Dr Pawan G Agrawal, whose father and grandfather were dabbawalas, earned his PhD studying how the dabbawalas operate. His 2010 thesis, supervised by the Yashwantrao Chavan Maharashtra Open University, is entitled “A Study of Logistics and Supply Chain Management of Dabbawala in Mumbai”. Dr Agrawal is based in the Agrawal Institute of Management & Technology in Vikhroli. Although dabbawalas are unique to Mumbai, Agrawal says they have much to teach other businesses.

Agrawal is now a regular on the lecture circuit, coaching multinationals in the theory and practice of dabbawala logistics from Microsoft and Tata Consultancy to Capgemini. He introduced the dabbawalas to Virgin’s boss, Sir Richard Branson: “I was two days with him. He travelled with us in the luggage compartment.”

In his book, Masters of Supply Chain Management, Agrawal says the dabbawala service began in 1890 when a Parsi banker employed a young man from near Pune to deliver a lunchbox from his home to his Mumbai office. Slowly the service expanded and more dabbawalas were recruited from villages near Pune.

Like the Harvard Business Review, Agrawal emphasises community. “If the people are not good, the system can collapse. So people are important. Because they are from the same community, this is good.”

One question the dabbawalas struggle with is whether their business can survive the onslaught of modernity.

More women work and so are not at home to prepare food for their husbands. People eat out more. The emerging middle classes order takeaways. The dabbawalas have mostly stayed with their 125-year-old model. “New technology is for the literate,” says Medge. “We dabbawalas don’t know much about technology.”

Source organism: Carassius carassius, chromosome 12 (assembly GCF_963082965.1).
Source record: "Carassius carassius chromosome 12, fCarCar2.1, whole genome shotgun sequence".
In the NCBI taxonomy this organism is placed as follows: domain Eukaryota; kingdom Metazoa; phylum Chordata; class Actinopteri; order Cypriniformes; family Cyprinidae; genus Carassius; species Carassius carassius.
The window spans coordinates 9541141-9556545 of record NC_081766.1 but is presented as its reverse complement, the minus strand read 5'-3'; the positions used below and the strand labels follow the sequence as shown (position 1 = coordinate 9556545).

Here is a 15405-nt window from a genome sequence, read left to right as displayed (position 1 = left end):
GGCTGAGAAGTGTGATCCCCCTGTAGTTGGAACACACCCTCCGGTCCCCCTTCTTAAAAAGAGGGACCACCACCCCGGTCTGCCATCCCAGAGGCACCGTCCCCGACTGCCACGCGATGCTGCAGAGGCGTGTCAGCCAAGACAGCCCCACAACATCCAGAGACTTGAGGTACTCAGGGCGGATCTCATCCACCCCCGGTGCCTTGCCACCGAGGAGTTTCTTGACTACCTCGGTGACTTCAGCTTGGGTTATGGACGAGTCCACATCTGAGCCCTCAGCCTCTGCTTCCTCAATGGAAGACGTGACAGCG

Rishi Khiani, a serial entrepreneur, who recently acquired a company called Meals on Wheels, employs deliverymen who will earn slightly more than dabbawalas and are armed with Android devices and an app that allows customers to follow their orders on their smartphones. But Khiani reckons that the dabbawalas can adapt and survive. So cost-effective are they that, although Khiani is launching a rival (but smaller) delivery service, his business will use the dabbawalas’ network.

Khiani reckons that the dabbawalas can adapt and survive. So cost-effective are they that, although Khiani is launching a rival (but smaller) delivery service, his business will use the dabbawalas’ network.

The dabbawalas have tried to adapt in other ways: they sometimes deliver fliers or samples for companies, including multinationals such as PepsiCo. In April, Flipkart, India’s Amazon equivalent, announced a tie-up with the dabbawalas for the delivery of books, toys and other items.

Dabbawalas are such a familiar sight that the security guard doesn’t even bother to look up as Kedari goes up to the third floor, drops off some boxes and then goes up to the seventh, where he delivers one more.

Kedari strolls through some of the best addresses in Mumbai as if he owns the place, delivering the dabbas right to the secretary’s desk, or leaving them outside in the corridor. In all, he makes about a dozen stops. A few hours later, he will return to pick up the empty dabbas ready for the return journey. At around 3pm, he finally has the chance to eat his own tiffin, prepared by his wife that morning. “By the time I get mine,” he says with a shrug, “it’s cold.”